Location Host Requests – sometimes, incidents happen in front of our cameras that might not be graphic or particularly newsworthy, but we are asked by our hosts to not make them publicly available for legal, investigative or internal affairs reasons. Again, we must act fast before the spread of the video gets out of hand. Maintaining good relationships with the hosts of our cameras is far more important to us than a single incident.

Law Enforcement Activity – this can encompass a vast range of things, but if any agency requests a stream or a video be prohibited from receiving wide-spread public attention, we will do our best to honor that without hesitation. 

Definitely! Copyright strikes can be reversed. Again, we aren’t interested in hurting railfan channels, just communicate if it happens to you! Email us at support@virtualrailfan.com. As long as you didn’t post a video disparaging us with our own content, you didn’t repost our content after a warning/copyright strike, or you didn’t heed our instructions/guidance about copyright law, we are happy to retract our claim. Remember, even if you do nothing, the strike will disappear on its own after 3 months.

YouTube has spelled everything out very clearly here in their Help Center: https://support.google.com/youtube/topic/2676339?hl=en&ref_topic=6151248 

Just a few pointers from us:

Fair Use

This is NOT blanket protection for anyone to use our content. The law only allows for short clips for the following purposes: criticism, comment, news reporting, teaching, scholarship, or research. Even if you voiceover our content or add a text overlay, if you’re not adding anything substantially new to our content, it’s not Fair Use. Also, the law does not look favorably on usage that diminishes the value and the benefits to our company (competition for viewership on the same platform, lost revenue opportunity, etc.). 

Furthermore, Fair Use requires a significant transformation of the content. Are you using a clip as part of a larger investigative piece on Amtrak? Or simply because you like what you see, or you know it will bring lots of views to your video?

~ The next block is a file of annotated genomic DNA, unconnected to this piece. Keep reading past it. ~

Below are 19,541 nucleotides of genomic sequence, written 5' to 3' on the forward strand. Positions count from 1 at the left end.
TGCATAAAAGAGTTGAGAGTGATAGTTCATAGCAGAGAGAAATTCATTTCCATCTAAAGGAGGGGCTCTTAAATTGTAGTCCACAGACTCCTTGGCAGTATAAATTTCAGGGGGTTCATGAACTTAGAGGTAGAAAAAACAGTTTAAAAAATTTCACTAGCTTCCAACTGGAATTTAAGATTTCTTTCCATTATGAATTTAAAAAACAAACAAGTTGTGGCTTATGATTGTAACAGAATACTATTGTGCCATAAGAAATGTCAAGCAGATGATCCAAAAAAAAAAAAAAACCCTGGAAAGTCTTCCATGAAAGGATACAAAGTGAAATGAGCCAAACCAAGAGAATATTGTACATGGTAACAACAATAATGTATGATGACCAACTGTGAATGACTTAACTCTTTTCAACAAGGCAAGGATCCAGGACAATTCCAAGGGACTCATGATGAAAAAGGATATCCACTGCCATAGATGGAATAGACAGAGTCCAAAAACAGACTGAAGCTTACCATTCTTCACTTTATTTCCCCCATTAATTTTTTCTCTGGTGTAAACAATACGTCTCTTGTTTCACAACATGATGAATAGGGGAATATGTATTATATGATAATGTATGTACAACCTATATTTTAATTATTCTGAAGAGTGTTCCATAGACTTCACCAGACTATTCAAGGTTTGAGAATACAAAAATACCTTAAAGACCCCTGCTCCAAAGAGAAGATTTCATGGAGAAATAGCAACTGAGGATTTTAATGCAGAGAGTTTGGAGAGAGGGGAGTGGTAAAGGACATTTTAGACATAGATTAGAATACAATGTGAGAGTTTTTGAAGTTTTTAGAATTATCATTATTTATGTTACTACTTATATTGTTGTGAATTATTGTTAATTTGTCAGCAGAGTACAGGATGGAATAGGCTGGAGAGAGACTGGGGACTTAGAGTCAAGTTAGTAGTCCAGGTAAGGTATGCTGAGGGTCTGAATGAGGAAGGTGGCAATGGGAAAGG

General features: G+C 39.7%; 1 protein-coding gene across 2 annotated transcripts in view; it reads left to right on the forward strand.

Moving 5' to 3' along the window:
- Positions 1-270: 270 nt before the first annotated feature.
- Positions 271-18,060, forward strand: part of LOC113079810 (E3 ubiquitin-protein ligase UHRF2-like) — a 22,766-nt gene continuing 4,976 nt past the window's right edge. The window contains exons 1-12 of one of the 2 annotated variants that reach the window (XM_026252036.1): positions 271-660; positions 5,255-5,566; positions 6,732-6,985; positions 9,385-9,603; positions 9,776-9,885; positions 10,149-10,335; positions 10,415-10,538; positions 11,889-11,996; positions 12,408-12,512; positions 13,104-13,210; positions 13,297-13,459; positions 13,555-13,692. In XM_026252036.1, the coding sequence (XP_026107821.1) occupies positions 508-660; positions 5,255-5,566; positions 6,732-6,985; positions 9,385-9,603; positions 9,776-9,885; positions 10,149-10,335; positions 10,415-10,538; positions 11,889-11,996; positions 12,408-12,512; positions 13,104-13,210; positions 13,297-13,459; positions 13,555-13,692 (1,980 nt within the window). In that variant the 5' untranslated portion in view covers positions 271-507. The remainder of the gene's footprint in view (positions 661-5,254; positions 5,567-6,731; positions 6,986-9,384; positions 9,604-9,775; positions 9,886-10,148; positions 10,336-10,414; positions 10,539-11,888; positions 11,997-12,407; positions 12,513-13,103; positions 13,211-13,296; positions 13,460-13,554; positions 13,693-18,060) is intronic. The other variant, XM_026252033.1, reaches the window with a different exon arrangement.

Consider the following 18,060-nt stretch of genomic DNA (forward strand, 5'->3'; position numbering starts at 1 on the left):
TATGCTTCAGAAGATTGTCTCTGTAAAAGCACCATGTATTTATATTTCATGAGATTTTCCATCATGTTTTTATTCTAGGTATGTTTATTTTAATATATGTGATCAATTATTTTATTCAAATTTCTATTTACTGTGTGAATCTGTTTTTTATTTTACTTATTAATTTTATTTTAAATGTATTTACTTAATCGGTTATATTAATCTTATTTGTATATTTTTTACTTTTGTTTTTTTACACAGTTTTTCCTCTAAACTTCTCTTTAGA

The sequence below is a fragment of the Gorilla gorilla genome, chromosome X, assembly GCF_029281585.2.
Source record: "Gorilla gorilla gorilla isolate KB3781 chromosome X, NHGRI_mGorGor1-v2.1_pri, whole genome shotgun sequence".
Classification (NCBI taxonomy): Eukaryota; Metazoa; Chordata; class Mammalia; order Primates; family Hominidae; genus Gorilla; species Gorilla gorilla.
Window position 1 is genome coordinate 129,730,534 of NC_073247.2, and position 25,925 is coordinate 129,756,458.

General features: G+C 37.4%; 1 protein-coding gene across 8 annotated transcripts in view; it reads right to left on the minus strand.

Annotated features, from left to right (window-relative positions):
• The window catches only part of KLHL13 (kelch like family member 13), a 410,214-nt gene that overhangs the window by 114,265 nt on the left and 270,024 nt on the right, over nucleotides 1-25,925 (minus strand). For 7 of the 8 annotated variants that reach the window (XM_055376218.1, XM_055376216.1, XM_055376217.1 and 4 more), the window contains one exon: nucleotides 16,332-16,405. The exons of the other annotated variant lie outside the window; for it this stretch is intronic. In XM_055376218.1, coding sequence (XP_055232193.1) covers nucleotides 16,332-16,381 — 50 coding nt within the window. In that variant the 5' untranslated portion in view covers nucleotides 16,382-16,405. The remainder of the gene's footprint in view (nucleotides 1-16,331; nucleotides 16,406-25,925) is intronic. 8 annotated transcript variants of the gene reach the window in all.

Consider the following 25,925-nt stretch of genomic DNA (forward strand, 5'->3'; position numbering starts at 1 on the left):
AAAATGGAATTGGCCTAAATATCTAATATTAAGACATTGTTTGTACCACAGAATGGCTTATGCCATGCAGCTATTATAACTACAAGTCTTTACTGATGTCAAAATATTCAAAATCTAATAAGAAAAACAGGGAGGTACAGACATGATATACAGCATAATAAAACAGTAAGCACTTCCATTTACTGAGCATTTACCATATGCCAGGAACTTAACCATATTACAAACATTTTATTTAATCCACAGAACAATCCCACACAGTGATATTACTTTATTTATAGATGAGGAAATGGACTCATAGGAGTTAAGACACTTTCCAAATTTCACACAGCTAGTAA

What does not fall under Fair Use:
  • Simply re-posting our content, no matter what the length
  • Making memes with our content. While satire and parody may fall under “criticism,” memes are neither unless there is clear social commentary. Simply being funny is not protected
  • Using a short clip that constitutes the “heart” of our content (a collision, a special train, any other unique moments) purely for entertainment value, such as a compilation reel
  • Visually altering our content by zooming, changing the aspect ratio, putting it in a box, etc. as a way to “transform” it
Giving Virtual Railfan credit or posting a Disclaimer

This does not get you off-the-hook from following copyright law.

Claiming a Creative Commons License

A Creative Commons License enables content creators to retain copyright while allowing others to copy, distribute, and make some uses of their work. This can only be issued to the copyright holder. You cannot claim to have the license on videos that contain our content. It does not protect you from a copyright claim. We’ve never requested a Creative Commons License, nor will we in the future.

Know Your Source!

Just because the content is clearly taken from one of our cameras, it does NOT mean that Virtual Railfan published it. There have been plenty of instances in which people have used our content from illegal screengrabs made by others, before we took the live stream down. If there is no video of an incident to be found on Virtual Railfan’s channel, it means that we never intended for it to be public (graphic accidents, in particular). Nor do we receive any revenue for content that we haven’t published ourselves.